The economist Milton Friedman famously argued, “There’s no such thing as a free lunch,” but when it comes to food insecurity, it’s America’s children who are paying for it.
This May, Della Curry—the kitchen manager at Dakota Valley Elementary School in Aurora, Colorado—was fired from her job following reports that she gave free lunches (20 in total) to children who couldn’t afford the tab. While the school provided “cheese sandwiches” (a hamburger bun with a slice of cheese inside) to hungry students without money, Curry knew that wouldn’t cut it.
In a Facebook post dated May 29, Curry said, “I would do it again in a heartbeat. … I will never understand how one of the richest countries in the world cannot provide lunch for its children.” Her story went viral in early June.
Her story is resonating on the Internet because Curry is right: Across the country, students continue to go to school hungry every day. In a 2013 report from the No Kid Hungry campaign, 76 percent of teachers said that they regularly teach students who don’t have enough to eat. As a result, many end up providing meals for students out of their own pocket—with the average teacher shelling out around $40 a month.
Instead of continuing to place this burden on educators and administrators—and then punishing them for it—it’s time to address our schools’ food crisis. America’s kids deserve free lunches.
Government programs have long attempted to solve this problem by providing limited assistance to low-income students, but the government plan isn’t nearly as effective as it needs to be. To qualify for a free lunch, the national government currently sets the income requirement at $31,000 for a family of four, a bar that many argue is simply too high. As ThinkProgress’s Alan Pyke explains, “More than a quarter of the nation’s food-insecure people earn too much money to qualify for government assistance yet are still unable to provide adequate food for their families throughout the year.”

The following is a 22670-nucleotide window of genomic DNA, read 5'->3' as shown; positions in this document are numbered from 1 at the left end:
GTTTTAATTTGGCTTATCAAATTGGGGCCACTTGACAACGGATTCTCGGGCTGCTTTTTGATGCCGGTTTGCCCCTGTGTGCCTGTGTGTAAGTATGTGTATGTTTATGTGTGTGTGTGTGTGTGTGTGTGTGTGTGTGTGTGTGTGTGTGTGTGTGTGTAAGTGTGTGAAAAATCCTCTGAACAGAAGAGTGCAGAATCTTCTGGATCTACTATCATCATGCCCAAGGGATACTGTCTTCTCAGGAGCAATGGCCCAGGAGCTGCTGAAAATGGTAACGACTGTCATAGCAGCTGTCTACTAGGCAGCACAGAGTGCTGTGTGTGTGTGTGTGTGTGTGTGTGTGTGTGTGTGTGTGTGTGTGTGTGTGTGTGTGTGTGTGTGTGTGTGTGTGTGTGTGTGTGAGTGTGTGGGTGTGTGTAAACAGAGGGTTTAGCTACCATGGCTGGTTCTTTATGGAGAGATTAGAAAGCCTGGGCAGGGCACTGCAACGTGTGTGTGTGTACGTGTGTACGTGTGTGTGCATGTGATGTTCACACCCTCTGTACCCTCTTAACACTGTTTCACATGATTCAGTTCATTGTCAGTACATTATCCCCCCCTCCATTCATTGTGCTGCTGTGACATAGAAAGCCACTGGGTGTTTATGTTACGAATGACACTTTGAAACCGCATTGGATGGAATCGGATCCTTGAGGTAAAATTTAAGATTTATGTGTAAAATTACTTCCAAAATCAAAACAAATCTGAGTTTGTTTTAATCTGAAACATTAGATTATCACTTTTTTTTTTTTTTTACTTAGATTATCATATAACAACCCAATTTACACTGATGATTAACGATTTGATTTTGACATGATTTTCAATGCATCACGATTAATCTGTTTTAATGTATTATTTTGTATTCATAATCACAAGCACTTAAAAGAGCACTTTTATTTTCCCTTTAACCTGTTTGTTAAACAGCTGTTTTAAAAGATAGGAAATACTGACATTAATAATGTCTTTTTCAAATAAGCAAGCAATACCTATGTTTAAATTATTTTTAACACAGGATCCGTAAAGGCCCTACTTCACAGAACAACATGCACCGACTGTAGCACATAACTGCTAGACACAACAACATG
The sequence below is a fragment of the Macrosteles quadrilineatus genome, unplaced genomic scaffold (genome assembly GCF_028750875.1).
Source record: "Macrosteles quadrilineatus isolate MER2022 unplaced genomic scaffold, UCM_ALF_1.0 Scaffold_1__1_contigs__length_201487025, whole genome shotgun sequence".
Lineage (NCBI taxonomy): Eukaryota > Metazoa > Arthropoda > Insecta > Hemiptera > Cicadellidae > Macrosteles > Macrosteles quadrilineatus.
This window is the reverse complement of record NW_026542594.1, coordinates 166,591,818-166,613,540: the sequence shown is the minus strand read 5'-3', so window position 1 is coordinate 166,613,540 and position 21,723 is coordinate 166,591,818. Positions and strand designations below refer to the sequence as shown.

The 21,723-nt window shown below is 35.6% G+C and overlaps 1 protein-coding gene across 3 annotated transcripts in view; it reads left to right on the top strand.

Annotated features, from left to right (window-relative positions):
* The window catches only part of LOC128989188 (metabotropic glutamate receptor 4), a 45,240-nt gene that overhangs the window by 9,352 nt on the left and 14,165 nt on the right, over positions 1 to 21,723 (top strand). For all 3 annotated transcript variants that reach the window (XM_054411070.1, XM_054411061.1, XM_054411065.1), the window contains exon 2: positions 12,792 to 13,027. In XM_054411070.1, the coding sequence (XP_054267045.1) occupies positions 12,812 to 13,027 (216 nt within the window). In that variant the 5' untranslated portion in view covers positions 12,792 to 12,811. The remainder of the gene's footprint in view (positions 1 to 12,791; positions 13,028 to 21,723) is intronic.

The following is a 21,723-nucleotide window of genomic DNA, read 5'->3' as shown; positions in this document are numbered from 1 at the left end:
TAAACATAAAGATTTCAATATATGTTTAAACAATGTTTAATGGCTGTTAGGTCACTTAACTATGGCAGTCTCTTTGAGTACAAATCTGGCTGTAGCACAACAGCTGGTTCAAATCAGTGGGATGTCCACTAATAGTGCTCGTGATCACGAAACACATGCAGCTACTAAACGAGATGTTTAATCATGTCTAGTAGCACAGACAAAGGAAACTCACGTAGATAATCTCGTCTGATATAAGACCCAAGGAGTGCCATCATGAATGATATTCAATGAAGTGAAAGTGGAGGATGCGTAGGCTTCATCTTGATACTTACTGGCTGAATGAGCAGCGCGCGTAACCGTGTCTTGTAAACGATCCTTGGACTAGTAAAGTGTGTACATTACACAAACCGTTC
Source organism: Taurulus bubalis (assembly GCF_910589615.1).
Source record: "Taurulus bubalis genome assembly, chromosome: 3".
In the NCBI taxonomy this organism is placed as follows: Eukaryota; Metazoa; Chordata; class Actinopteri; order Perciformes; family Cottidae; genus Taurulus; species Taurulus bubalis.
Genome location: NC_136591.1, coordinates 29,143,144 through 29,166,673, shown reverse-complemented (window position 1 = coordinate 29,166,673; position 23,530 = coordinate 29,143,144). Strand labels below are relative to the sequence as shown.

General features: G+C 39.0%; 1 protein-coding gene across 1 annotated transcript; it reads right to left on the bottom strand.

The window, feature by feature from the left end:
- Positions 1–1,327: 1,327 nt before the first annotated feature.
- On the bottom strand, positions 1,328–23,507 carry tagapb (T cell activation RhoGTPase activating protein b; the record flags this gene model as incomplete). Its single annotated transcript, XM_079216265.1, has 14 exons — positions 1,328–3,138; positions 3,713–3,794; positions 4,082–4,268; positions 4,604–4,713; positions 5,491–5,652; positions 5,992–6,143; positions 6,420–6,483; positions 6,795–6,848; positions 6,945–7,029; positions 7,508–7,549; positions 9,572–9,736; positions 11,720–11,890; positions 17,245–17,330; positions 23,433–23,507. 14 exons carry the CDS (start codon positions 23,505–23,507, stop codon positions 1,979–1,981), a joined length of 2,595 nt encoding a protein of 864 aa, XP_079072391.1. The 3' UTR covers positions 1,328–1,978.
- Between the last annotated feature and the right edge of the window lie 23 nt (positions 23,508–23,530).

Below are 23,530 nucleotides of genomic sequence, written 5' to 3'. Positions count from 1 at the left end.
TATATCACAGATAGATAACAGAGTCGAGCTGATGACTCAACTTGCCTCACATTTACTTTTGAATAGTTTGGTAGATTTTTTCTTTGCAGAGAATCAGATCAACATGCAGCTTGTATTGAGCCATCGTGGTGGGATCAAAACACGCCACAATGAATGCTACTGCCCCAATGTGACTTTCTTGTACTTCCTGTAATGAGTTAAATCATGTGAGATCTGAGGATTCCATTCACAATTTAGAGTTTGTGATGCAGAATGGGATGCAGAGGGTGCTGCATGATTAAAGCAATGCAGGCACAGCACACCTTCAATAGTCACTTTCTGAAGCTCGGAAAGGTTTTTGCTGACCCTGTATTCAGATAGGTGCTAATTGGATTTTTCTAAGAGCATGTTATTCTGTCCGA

Many teachers end up providing meals for students out of their own pocket—with the average teacher shelling out around $40 a month.
That requirement also fails take into account the rising economic pressures on middle-class families. In the past decade, median household income has fallen by 5.4 percent, while the cost of school lunches has continued to climb, shooting up 52 percent since 2004.
The problem isn’t just the kids who are left out of the program, but that even those students who are on government assistance programs may be too ashamed to take advantage of it. Many schools have only made this stigma worse by shaming low-income students. Colorado’s Peak to Peak Charter School took to stamping pupils’ hands when they couldn’t afford to pay for food, while Barber Middle School in Texas made headlines in 2013 for tossing out a middle schooler’s meal altogether. The student’s crime? Being 30 cents short.
In addition to leaving kids malnourished, widespread hunger in schools also hurts academic performance, as kids who don’t have regular meals are prone to behavioral issues and don’t learn as quickly as their peers. “With all the hand-wringing over student test scores, school performance, and the impact of education on myriad other social trends, there’s a pretty basic truth: Give a kid a sandwich, and she or he will be far more ready and able to learn,” argues Susan Milligan in U.S. News & World Report. “It’s very hard to think clearly, let alone learn, when you are hungry.”